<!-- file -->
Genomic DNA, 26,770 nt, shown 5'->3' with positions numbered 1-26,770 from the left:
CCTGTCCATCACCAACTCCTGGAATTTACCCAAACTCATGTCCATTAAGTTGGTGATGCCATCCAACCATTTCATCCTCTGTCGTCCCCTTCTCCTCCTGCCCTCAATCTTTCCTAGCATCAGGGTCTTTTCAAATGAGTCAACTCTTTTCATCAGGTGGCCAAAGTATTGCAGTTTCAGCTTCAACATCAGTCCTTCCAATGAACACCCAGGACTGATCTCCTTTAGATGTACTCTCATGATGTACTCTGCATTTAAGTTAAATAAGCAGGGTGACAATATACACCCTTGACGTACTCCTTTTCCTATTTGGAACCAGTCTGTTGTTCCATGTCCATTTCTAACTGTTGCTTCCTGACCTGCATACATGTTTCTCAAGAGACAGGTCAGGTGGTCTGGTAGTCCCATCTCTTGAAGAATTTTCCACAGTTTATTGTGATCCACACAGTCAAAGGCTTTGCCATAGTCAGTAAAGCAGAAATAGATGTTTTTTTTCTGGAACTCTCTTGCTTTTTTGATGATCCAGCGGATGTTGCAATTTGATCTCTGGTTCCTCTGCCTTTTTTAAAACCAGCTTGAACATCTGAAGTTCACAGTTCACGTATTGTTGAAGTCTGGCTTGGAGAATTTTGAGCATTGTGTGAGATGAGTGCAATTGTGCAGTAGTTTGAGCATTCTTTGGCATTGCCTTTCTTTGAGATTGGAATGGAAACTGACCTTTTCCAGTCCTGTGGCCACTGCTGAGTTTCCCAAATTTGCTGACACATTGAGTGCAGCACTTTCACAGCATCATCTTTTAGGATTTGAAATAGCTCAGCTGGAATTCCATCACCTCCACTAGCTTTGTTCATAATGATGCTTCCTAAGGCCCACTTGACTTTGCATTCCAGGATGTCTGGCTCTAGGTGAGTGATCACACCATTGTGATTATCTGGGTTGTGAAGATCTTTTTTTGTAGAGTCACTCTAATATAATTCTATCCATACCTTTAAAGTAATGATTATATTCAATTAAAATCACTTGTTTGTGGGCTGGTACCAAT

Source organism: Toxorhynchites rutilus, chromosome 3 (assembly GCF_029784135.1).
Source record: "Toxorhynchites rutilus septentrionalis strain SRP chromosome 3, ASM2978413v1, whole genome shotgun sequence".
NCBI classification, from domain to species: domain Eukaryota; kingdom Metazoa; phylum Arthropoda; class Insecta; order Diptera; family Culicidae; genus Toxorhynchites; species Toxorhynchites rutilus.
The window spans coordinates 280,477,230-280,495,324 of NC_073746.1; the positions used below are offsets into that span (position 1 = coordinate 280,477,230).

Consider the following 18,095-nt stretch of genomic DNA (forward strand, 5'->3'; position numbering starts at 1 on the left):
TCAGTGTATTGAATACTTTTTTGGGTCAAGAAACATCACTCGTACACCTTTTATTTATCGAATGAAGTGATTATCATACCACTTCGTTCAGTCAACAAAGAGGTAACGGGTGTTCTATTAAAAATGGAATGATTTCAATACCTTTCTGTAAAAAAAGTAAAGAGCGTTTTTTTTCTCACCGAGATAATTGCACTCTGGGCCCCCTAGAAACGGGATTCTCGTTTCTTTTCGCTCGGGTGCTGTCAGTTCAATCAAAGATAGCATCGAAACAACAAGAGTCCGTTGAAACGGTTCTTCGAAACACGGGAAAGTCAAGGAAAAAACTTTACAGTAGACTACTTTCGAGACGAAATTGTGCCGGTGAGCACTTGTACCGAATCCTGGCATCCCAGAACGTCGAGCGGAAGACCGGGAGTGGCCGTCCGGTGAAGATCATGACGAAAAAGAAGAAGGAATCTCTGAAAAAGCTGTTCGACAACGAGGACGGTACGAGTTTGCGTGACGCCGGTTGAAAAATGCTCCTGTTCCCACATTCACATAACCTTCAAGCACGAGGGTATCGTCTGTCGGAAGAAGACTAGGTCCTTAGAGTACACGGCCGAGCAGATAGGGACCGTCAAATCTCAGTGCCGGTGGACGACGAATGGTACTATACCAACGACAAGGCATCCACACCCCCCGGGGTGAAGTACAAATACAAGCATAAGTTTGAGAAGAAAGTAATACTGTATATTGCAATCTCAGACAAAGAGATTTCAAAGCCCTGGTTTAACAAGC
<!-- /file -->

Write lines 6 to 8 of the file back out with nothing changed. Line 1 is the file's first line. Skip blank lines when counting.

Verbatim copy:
The window spans coordinates 280,477,230-280,495,324 of NC_073746.1; the positions used below are offsets into that span (position 1 = coordinate 280,477,230).

Consider the following 18,095-nt stretch of genomic DNA (forward strand, 5'->3'; position numbering starts at 1 on the left):
TCAGTGTATTGAATACTTTTTTGGGTCAAGAAACATCACTCGTACACCTTTTATTTATCGAATGAAGTGATTATCATACCACTTCGTTCAGTCAACAAAGAGGTAACGGGTGTTCTATTAAAAATGGAATGATTTCAATACCTTTCTGTAAAAAAAGTAAAGAGCGTTTTTTTTCTCACCGAGATAATTGCACTCTGGGCCCCCTAGAAACGGGATTCTCGTTTCTTTTCGCTCGGGTGCTGTCAGTTCAATCAAAGATAGCATCGAAACAACAAGAGTCCGTTGAAACGGTTCTTCGAAACACGGGAAAGTCAAGGAAAAAACTTTACAGTAGACTACTTTCGAGACGAAATTGTGCCGGTGAGCACTTGTACCGAATCCTGGCATCCCAGAACGTCGAGCGGAAGACCGGGAGTGGCCGTCCGGTGAAGATCATGACGAAAAAGAAGAAGGAATCTCTGAAAAAGCTGTTCGACAACGAGGACGGTACGAGTTTGCGTGACGCCGGTTGAAAAATGCTCCTGTTCCCACATTCACATAACCTTCAAGCACGAGGGTATCGTCTGTCGGAAGAAGACTAGGTCCTTAGAGTACACGGCCGAGCAGATAGGGACCGTCAAATCTCAGTGCCGGTGGACGACGAATGGTACTATACCAACGACAAGGCATCCACACCCCCCGGGGTGAAGTACAAATACAAGCATAAGTTTGAGAAGAAAGTAATACTGTATATTGCAATCTCAGACAAAGAGATTTCAAAGCCCTGGTTTAACAAGC